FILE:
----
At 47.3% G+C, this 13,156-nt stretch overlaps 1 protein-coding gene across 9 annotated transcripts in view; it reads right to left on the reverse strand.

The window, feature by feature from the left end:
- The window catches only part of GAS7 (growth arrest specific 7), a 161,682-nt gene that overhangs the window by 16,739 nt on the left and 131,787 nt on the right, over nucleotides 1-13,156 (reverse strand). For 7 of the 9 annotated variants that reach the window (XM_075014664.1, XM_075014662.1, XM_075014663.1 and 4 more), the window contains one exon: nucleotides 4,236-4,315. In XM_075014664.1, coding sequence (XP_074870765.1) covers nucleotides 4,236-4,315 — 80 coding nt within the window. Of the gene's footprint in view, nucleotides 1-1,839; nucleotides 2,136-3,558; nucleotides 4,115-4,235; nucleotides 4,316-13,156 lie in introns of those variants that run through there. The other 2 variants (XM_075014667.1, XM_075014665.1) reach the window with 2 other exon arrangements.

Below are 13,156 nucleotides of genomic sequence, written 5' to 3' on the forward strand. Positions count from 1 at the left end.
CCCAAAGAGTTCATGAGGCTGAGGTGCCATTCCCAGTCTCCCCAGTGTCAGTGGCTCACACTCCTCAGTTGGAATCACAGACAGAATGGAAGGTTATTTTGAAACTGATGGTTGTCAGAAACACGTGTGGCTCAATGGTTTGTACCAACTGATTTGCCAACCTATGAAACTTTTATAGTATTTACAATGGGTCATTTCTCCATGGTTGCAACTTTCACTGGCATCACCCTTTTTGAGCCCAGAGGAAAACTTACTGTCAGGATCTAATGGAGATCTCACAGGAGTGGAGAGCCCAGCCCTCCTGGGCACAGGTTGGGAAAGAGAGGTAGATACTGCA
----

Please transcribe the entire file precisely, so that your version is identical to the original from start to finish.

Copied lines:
At 47.3% G+C, this 13,156-nt stretch overlaps 1 protein-coding gene across 9 annotated transcripts in view; it reads right to left on the reverse strand.

The window, feature by feature from the left end:
- The window catches only part of GAS7 (growth arrest specific 7), a 161,682-nt gene that overhangs the window by 16,739 nt on the left and 131,787 nt on the right, over nucleotides 1-13,156 (reverse strand). For 7 of the 9 annotated variants that reach the window (XM_075014664.1, XM_075014662.1, XM_075014663.1 and 4 more), the window contains one exon: nucleotides 4,236-4,315. In XM_075014664.1, coding sequence (XP_074870765.1) covers nucleotides 4,236-4,315 — 80 coding nt within the window. Of the gene's footprint in view, nucleotides 1-1,839; nucleotides 2,136-3,558; nucleotides 4,115-4,235; nucleotides 4,316-13,156 lie in introns of those variants that run through there. The other 2 variants (XM_075014667.1, XM_075014665.1) reach the window with 2 other exon arrangements.

Below are 13,156 nucleotides of genomic sequence, written 5' to 3' on the forward strand. Positions count from 1 at the left end.
CCCAAAGAGTTCATGAGGCTGAGGTGCCATTCCCAGTCTCCCCAGTGTCAGTGGCTCACACTCCTCAGTTGGAATCACAGACAGAATGGAAGGTTATTTTGAAACTGATGGTTGTCAGAAACACGTGTGGCTCAATGGTTTGTACCAACTGATTTGCCAACCTATGAAACTTTTATAGTATTTACAATGGGTCATTTCTCCATGGTTGCAACTTTCACTGGCATCACCCTTTTTGAGCCCAGAGGAAAACTTACTGTCAGGATCTAATGGAGATCTCACAGGAGTGGAGAGCCCAGCCCTCCTGGGCACAGGTTGGGAAAGAGAGGTAGATACTGCA